Kugel is generally regarded as a 'traditional' Jewish food. But the Conversations in Klal blog is running an exposé: Kugel was not actually that common in the homes of our European ancestors (for those of us who have European ancestors...). The blog explains that it was incredibly difficult to keep food warm over Shabbat and that most food was eaten cold:
Stoves in pre-War Europe were coal fed or wood fed. The more time you spent in cooking, the more fuel you had to feed that stove. Those home stoves could not be fed fuel right before Shabbos and remain hot until after the mid-day meal on Shabbos. Some people, those with more money, would have special niches built into the side of the fireplaces they used for heating their rooms, niches that a pot could go into to stay warm. Those fireplaces were larger and before Shabbos wood could be added and the fire banked so that there would be warmth throughout the night and into the next day. That was during cold weather. When the weather turned warmer, such that the house was not being heated, there was no fireplace niche to keep food warm.
Some people would rely on a local bakery for warm food for Shabbos. The fireplaces in these bakeries were oversized, resulting in large baking slots above the fireplace. Many people would bring their pots of food to the bakery before Shabbos to be inserted in one of these slots to keep warm over night. There was a charge for this bakery use, and not everybody could afford it.
Kugels were not wrapped up in foil paper as many are today--ask your grandmother if she had foil paper at home in Europe. The kugels were placed into the cholent to keep warm, for those who had cholent. They were not the consistency of the kugels we see today.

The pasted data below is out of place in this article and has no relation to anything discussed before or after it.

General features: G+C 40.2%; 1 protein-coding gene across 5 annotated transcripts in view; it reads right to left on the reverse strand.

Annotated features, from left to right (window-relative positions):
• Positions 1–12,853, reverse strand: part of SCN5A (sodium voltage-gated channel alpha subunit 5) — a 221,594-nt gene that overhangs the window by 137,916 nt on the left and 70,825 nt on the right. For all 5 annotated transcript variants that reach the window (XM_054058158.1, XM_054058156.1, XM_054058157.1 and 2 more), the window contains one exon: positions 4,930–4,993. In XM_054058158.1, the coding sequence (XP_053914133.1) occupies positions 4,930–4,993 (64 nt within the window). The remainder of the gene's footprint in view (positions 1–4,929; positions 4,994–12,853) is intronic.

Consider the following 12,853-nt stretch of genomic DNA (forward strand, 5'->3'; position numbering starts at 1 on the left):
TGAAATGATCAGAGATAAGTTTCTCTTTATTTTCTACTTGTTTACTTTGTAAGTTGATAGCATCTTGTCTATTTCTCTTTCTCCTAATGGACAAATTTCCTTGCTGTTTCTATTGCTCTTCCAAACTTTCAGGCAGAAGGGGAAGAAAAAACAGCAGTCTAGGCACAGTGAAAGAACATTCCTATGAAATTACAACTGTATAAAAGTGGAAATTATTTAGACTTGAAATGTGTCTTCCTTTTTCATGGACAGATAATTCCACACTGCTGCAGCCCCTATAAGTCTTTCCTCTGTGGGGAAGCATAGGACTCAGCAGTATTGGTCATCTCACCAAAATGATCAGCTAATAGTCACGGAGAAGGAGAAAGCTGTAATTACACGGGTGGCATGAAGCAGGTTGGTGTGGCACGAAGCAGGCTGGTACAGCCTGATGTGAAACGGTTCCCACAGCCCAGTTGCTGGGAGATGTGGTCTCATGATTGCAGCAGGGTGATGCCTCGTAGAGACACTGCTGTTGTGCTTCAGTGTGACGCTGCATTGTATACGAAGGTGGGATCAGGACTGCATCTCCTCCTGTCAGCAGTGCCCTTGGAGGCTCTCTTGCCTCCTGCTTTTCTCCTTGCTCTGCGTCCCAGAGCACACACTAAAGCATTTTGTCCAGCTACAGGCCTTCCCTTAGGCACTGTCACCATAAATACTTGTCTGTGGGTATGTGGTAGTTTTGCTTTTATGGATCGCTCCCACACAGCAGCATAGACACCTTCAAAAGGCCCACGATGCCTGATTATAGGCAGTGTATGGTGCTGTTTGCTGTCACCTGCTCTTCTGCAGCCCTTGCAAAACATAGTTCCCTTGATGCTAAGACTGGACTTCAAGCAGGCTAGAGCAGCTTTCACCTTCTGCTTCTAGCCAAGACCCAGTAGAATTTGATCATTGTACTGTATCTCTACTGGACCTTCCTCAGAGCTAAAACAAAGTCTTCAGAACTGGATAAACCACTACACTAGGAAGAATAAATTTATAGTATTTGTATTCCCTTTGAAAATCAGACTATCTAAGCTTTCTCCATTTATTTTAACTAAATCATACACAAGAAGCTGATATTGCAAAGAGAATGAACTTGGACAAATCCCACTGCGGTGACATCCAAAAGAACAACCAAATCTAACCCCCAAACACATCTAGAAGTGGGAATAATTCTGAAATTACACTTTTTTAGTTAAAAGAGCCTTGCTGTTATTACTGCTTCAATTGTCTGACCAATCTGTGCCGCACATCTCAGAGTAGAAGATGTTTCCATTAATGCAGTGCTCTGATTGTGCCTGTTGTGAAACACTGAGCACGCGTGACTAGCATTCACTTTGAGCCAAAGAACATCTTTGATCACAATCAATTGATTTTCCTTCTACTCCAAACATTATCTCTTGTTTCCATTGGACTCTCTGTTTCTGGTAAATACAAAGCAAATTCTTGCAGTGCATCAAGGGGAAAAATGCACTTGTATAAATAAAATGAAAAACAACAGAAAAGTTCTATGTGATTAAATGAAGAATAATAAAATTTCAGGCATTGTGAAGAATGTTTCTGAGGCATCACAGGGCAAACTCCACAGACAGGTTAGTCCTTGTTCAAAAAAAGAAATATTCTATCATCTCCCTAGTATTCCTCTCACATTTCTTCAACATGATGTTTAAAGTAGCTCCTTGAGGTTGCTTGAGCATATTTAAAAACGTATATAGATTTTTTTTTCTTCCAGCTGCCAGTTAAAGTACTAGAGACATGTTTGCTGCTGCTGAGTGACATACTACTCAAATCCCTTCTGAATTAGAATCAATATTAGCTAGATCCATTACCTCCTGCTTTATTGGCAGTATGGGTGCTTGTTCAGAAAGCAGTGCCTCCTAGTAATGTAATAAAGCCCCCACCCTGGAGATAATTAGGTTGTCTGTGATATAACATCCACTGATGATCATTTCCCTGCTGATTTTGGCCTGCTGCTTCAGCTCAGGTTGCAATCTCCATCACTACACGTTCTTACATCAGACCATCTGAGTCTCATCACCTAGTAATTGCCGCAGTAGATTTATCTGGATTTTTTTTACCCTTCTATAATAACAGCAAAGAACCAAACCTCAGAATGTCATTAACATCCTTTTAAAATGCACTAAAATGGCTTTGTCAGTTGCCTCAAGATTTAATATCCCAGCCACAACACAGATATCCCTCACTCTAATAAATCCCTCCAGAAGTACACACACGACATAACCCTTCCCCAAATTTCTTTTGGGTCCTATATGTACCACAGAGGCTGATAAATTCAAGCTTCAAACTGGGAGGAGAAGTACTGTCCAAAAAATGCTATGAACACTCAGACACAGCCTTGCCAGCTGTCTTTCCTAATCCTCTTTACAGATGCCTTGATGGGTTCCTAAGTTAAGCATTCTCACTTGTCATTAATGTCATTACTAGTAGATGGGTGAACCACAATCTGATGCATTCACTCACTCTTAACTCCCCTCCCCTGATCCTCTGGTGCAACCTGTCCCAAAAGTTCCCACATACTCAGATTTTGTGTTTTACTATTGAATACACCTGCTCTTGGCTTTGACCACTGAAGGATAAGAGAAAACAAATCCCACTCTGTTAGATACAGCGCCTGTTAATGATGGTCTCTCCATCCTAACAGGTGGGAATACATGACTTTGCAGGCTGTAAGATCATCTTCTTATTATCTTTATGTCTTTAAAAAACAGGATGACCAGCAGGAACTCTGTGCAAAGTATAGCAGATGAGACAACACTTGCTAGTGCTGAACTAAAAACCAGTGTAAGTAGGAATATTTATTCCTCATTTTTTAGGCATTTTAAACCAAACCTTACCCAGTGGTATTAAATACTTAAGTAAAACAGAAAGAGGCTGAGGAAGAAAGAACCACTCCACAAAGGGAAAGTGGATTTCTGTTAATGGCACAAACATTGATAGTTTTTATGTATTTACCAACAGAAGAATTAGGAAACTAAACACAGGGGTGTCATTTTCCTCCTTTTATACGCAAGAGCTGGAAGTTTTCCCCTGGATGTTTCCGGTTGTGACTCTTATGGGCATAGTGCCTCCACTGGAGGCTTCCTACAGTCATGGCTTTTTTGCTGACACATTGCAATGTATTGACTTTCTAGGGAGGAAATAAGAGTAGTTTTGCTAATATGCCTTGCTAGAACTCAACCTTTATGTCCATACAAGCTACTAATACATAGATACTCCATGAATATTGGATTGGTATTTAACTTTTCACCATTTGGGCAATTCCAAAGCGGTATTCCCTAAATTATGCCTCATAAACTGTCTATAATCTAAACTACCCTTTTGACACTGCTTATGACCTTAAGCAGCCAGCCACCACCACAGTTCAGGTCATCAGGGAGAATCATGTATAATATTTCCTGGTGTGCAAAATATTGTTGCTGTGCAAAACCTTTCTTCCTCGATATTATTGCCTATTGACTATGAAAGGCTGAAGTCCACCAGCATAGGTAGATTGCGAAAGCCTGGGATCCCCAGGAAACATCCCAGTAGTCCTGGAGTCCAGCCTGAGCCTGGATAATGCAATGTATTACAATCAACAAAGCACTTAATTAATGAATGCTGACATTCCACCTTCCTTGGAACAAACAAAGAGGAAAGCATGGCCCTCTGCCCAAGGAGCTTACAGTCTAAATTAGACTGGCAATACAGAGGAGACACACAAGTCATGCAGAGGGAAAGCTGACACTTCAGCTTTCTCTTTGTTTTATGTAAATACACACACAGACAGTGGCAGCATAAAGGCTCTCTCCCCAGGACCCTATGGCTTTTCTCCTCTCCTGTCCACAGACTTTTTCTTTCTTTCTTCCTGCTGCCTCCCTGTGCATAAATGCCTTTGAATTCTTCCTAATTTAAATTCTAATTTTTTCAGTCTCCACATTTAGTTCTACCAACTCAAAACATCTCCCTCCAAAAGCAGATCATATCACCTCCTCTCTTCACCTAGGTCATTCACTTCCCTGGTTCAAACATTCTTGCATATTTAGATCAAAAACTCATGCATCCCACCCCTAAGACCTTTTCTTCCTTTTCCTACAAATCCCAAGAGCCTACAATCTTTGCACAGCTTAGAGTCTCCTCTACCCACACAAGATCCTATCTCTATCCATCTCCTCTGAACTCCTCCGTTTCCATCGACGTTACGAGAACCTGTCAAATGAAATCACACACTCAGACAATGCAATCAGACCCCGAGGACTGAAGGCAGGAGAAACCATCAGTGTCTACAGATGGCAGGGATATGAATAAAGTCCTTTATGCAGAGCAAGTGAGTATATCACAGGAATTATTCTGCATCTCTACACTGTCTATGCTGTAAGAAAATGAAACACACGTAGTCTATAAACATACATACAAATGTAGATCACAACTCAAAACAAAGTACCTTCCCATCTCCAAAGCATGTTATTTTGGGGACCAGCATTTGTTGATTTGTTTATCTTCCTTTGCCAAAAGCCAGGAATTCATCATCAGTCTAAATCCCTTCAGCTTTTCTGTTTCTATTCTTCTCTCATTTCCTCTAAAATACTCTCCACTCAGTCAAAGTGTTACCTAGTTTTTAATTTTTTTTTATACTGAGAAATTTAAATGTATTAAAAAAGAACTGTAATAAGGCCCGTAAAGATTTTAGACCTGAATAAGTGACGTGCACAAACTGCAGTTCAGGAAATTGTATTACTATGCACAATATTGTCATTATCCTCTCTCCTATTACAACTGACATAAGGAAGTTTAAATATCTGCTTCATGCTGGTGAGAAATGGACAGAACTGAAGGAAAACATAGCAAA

And yes, another method of keeping things warm was to take a hot pot right before Shabbos started and wrap it up in a feather bed. Also not available to everyone, because a feather bed, certainly an extra feather bed, was a luxury.
So, did our ancestors in Europe eat kugel every Shabbos, and we're just continuing their custom? Not likely. Some may have eaten it on Shabbos during cold weather, or maybe not. The "kugels" that ended up inside of a cholent pot for Shabbos did not resemble what we call kugel today, and many of those cholent kugels were not made with potatoes at all, but with flour. The wealthy or well to do had some options that whole swathes of the rest did not have. And in the hot weather months cold food on Shabbos was the rule and hot the rare exception.
I knew that traditionally chulent was cooked overnight in bakers' ovens but honestly, had never really thought about why households couldn't cook it at home. I am kind of upset to realise that all of those meat and fish delicacies referred to in our shabbat zemirot (and it's astonishing how many of them do actually refer to food) were eaten stone cold...